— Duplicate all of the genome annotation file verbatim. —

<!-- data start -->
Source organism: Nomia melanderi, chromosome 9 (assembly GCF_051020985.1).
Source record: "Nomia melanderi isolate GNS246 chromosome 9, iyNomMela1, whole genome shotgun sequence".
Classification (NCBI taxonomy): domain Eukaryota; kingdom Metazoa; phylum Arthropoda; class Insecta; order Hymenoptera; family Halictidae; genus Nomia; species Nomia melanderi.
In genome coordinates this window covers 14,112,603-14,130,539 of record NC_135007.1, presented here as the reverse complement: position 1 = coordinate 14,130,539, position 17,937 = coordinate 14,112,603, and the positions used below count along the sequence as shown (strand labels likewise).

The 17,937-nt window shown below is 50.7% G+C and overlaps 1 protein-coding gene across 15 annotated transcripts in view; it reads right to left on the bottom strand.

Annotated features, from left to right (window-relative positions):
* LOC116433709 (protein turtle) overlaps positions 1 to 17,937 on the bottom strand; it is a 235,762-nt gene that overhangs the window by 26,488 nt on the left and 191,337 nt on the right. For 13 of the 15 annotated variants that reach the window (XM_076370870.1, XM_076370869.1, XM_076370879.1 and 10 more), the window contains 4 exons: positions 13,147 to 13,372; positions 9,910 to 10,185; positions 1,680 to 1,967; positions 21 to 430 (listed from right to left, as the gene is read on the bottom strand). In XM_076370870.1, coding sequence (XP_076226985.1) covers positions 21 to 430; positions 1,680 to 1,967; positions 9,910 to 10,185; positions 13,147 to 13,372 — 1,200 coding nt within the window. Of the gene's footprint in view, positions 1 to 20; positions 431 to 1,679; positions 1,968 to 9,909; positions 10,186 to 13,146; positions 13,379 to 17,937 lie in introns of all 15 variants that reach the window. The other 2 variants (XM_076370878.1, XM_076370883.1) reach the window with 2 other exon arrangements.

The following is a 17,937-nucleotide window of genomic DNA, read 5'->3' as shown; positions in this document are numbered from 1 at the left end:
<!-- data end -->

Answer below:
Source organism: Nomia melanderi, chromosome 9 (assembly GCF_051020985.1).
Source record: "Nomia melanderi isolate GNS246 chromosome 9, iyNomMela1, whole genome shotgun sequence".
Classification (NCBI taxonomy): domain Eukaryota; kingdom Metazoa; phylum Arthropoda; class Insecta; order Hymenoptera; family Halictidae; genus Nomia; species Nomia melanderi.
In genome coordinates this window covers 14,112,603-14,130,539 of record NC_135007.1, presented here as the reverse complement: position 1 = coordinate 14,130,539, position 17,937 = coordinate 14,112,603, and the positions used below count along the sequence as shown (strand labels likewise).

The 17,937-nt window shown below is 50.7% G+C and overlaps 1 protein-coding gene across 15 annotated transcripts in view; it reads right to left on the bottom strand.

Annotated features, from left to right (window-relative positions):
* LOC116433709 (protein turtle) overlaps positions 1 to 17,937 on the bottom strand; it is a 235,762-nt gene that overhangs the window by 26,488 nt on the left and 191,337 nt on the right. For 13 of the 15 annotated variants that reach the window (XM_076370870.1, XM_076370869.1, XM_076370879.1 and 10 more), the window contains 4 exons: positions 13,147 to 13,372; positions 9,910 to 10,185; positions 1,680 to 1,967; positions 21 to 430 (listed from right to left, as the gene is read on the bottom strand). In XM_076370870.1, coding sequence (XP_076226985.1) covers positions 21 to 430; positions 1,680 to 1,967; positions 9,910 to 10,185; positions 13,147 to 13,372 — 1,200 coding nt within the window. Of the gene's footprint in view, positions 1 to 20; positions 431 to 1,679; positions 1,968 to 9,909; positions 10,186 to 13,146; positions 13,379 to 17,937 lie in introns of all 15 variants that reach the window. The other 2 variants (XM_076370878.1, XM_076370883.1) reach the window with 2 other exon arrangements.

The following is a 17,937-nucleotide window of genomic DNA, read 5'->3' as shown; positions in this document are numbered from 1 at the left end: